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'trane 11-15-2012 11:58 AM

haircuts, faith and yada yada yada
 
moved from the headlines thread

Woman denied haircut goes to Human Rights Tribunal of Ontario

the haircut story is interesting. i think the barber's faith should have no impact on his right to deny service to a person in canada based on gender. in a world of competing rights, sure the make-believe ones should take a back seat to the real ones, no?

Bmats7returns 11-15-2012 07:55 PM

Quote:

Originally Posted by 'trane (Post 703924)
the haircut story is interesting. i think the barber's faith should have no impact on his right to deny service to a person in canada based on gender. in a world of competing rights, sure the make-believe ones should take a back seat to the real ones, no?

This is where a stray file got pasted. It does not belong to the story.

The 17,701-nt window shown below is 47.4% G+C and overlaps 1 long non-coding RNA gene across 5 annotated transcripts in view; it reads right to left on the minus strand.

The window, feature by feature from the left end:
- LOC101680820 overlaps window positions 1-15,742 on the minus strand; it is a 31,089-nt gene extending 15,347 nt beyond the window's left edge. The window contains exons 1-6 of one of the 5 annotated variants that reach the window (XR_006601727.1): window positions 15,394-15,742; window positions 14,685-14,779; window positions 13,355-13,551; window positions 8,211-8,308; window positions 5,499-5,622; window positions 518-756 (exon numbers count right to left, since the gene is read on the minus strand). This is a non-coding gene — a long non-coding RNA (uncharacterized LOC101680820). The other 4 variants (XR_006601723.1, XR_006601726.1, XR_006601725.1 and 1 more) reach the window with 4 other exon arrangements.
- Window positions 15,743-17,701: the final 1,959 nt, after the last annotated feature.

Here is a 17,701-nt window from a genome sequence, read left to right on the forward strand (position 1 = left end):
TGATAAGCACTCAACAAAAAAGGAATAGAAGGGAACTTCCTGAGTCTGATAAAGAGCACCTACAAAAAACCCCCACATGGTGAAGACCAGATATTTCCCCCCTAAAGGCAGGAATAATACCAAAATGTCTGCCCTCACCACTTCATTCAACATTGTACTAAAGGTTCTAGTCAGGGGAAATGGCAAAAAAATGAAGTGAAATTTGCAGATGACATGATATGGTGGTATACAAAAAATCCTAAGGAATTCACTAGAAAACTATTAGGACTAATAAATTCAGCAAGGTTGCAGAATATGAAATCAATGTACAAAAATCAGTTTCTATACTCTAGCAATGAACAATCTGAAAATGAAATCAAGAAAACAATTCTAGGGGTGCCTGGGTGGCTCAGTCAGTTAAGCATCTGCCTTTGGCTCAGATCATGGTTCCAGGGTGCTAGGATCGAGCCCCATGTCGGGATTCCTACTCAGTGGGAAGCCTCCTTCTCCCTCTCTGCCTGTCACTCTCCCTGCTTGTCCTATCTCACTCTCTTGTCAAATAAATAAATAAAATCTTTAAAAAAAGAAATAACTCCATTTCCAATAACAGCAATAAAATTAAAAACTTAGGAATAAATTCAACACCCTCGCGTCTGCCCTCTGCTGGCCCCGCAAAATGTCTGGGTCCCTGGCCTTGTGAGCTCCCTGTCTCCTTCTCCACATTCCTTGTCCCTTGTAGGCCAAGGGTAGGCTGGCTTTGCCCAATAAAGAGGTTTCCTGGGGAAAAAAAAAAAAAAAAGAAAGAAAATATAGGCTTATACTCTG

What do you think about conscience clauses?

'trane 11-15-2012 08:04 PM

Quote:

Originally Posted by Bmats7returns (Post 704092)
What do you think about conscience clauses?

by and large they are ridiculous. if you can provide a reasoned and evidence-based argument as to why you want to deny rights to someone, you should be able to argue it. but for that to be based on make-believe, which is exactly what faith is, is nonsense, and an affront to rights that actually matter.

Bmats7returns 11-15-2012 08:24 PM

Quote:

Originally Posted by 'trane (Post 704097)
by and large they are ridiculous. if you can provide a reasoned and evidence-based argument as to why you want to deny rights to someone, you should be able to argue it. but for that to be based on make-believe, which is exactly what faith is, is nonsense, and an affront to rights that actually matter.

and a right to make me serve you is real? where exactly did that right come from?